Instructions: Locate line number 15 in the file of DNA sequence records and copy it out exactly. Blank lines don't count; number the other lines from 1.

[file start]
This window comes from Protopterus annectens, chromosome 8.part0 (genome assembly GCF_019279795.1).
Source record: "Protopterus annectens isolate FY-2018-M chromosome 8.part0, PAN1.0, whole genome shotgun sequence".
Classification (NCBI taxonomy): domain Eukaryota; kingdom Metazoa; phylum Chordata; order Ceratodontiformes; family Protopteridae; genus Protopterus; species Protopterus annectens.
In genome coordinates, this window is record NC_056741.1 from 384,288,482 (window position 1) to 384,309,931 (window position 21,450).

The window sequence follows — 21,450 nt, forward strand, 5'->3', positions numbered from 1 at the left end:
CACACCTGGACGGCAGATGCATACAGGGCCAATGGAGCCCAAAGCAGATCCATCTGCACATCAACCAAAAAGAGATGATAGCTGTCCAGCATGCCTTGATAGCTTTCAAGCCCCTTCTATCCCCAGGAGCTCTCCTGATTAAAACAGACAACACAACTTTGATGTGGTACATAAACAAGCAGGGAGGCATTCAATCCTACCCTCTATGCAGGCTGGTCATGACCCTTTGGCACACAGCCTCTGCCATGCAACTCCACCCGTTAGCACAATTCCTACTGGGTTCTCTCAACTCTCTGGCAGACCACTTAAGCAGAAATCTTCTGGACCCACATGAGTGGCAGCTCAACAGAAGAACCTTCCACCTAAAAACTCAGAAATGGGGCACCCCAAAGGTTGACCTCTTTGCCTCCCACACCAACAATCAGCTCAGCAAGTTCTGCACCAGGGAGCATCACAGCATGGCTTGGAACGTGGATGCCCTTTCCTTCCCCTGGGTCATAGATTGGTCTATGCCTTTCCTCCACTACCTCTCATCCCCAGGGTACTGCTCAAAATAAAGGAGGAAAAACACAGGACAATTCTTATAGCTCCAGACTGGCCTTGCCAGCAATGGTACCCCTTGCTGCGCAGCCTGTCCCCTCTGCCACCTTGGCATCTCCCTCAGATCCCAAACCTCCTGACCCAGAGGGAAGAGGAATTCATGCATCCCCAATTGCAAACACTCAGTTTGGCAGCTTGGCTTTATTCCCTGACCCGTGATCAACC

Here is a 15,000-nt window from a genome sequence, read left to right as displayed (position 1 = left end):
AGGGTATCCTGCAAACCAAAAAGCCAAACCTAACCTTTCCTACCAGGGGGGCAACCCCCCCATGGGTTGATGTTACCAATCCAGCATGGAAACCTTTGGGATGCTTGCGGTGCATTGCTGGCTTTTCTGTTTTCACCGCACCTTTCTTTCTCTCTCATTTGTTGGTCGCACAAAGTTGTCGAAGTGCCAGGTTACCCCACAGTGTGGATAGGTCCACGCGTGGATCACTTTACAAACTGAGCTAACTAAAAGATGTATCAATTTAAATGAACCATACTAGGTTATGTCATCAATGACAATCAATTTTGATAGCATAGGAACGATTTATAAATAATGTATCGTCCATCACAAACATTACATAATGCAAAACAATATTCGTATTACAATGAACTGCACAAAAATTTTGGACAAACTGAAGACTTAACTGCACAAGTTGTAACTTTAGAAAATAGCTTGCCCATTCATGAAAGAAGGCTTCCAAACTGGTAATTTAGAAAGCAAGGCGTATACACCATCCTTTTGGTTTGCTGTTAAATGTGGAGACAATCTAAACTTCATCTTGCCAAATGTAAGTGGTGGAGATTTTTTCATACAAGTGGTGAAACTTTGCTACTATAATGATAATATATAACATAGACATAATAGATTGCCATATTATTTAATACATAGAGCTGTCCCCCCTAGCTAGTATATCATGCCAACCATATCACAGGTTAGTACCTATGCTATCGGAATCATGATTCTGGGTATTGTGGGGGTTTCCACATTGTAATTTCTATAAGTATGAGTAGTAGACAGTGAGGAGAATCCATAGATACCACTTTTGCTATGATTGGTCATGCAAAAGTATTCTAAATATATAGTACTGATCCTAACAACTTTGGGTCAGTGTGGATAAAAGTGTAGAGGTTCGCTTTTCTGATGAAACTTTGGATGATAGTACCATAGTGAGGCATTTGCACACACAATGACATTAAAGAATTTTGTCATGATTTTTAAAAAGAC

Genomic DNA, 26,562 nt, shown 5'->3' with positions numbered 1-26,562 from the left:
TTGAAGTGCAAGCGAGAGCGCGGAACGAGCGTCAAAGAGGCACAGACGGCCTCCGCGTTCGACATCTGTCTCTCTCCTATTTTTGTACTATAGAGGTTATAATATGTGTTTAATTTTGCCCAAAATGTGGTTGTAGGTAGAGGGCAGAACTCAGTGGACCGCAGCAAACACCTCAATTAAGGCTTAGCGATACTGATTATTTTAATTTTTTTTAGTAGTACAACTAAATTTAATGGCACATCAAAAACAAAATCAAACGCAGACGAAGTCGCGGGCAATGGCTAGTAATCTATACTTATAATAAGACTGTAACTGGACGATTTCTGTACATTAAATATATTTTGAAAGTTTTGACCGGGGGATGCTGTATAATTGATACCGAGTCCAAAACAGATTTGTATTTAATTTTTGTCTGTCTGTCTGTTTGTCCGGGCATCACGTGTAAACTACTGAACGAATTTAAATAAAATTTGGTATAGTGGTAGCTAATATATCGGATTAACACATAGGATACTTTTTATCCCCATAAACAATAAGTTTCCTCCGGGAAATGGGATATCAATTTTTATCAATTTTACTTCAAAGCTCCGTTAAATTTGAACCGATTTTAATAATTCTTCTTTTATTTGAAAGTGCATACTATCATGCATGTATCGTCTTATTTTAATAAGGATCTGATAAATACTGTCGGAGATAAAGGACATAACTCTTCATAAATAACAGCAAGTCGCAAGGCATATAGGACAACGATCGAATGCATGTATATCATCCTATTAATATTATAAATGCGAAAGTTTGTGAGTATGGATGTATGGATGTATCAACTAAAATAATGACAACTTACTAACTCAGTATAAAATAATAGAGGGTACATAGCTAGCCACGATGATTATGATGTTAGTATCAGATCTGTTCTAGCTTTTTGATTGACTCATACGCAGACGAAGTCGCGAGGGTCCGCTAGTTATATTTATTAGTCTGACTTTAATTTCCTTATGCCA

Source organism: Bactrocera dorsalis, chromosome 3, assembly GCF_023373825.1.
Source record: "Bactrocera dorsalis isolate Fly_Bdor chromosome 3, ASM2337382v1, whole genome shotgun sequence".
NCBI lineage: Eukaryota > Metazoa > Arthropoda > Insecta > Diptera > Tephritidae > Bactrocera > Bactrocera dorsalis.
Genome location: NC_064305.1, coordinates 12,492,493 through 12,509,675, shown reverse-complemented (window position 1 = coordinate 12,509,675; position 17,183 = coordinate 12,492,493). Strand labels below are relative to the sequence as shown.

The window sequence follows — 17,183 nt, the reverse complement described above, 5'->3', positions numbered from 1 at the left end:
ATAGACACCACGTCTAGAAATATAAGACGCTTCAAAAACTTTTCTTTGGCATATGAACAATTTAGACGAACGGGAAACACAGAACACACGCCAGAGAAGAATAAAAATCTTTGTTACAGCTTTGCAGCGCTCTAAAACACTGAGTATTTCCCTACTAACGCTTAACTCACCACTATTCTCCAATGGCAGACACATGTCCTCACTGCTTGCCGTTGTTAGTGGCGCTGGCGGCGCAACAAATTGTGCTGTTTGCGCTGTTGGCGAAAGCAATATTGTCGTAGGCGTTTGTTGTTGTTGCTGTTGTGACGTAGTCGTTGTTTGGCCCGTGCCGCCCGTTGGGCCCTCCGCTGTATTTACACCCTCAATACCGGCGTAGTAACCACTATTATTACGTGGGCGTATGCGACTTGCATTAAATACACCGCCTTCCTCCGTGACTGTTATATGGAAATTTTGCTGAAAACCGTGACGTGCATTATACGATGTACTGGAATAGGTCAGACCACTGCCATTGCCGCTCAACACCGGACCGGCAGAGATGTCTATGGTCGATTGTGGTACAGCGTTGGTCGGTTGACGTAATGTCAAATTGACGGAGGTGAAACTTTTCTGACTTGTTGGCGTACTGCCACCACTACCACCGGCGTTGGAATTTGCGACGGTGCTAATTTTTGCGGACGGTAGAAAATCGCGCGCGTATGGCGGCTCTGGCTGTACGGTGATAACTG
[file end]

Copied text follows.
The window sequence follows — 17,183 nt, the reverse complement described above, 5'->3', positions numbered from 1 at the left end: